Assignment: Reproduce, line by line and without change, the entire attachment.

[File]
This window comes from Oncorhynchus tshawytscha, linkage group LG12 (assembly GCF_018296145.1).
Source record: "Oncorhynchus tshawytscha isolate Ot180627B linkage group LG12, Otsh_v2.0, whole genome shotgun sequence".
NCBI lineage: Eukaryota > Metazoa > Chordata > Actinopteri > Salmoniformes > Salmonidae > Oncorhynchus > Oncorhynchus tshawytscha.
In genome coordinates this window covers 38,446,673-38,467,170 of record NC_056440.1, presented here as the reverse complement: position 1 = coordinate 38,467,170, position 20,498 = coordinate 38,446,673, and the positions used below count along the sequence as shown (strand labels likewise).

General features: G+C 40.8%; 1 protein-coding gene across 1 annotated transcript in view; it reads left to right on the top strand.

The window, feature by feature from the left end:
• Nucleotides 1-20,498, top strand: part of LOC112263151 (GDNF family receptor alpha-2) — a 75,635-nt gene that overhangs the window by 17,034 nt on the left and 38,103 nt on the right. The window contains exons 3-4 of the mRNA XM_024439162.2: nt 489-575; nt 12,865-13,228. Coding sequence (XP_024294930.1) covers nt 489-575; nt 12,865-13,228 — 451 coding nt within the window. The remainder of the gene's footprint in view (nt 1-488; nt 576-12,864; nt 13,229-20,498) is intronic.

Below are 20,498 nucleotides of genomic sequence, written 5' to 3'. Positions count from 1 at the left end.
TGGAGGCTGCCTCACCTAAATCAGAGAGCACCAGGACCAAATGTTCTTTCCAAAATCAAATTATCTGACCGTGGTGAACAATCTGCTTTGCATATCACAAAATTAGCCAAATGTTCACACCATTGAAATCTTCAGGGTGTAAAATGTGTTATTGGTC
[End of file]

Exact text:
This window comes from Oncorhynchus tshawytscha, linkage group LG12 (assembly GCF_018296145.1).
Source record: "Oncorhynchus tshawytscha isolate Ot180627B linkage group LG12, Otsh_v2.0, whole genome shotgun sequence".
NCBI lineage: Eukaryota > Metazoa > Chordata > Actinopteri > Salmoniformes > Salmonidae > Oncorhynchus > Oncorhynchus tshawytscha.
In genome coordinates this window covers 38,446,673-38,467,170 of record NC_056440.1, presented here as the reverse complement: position 1 = coordinate 38,467,170, position 20,498 = coordinate 38,446,673, and the positions used below count along the sequence as shown (strand labels likewise).

General features: G+C 40.8%; 1 protein-coding gene across 1 annotated transcript in view; it reads left to right on the top strand.

The window, feature by feature from the left end:
• Nucleotides 1-20,498, top strand: part of LOC112263151 (GDNF family receptor alpha-2) — a 75,635-nt gene that overhangs the window by 17,034 nt on the left and 38,103 nt on the right. The window contains exons 3-4 of the mRNA XM_024439162.2: nt 489-575; nt 12,865-13,228. Coding sequence (XP_024294930.1) covers nt 489-575; nt 12,865-13,228 — 451 coding nt within the window. The remainder of the gene's footprint in view (nt 1-488; nt 576-12,864; nt 13,229-20,498) is intronic.

Below are 20,498 nucleotides of genomic sequence, written 5' to 3'. Positions count from 1 at the left end.
TGGAGGCTGCCTCACCTAAATCAGAGAGCACCAGGACCAAATGTTCTTTCCAAAATCAAATTATCTGACCGTGGTGAACAATCTGCTTTGCATATCACAAAATTAGCCAAATGTTCACACCATTGAAATCTTCAGGGTGTAAAATGTGTTATTGGTC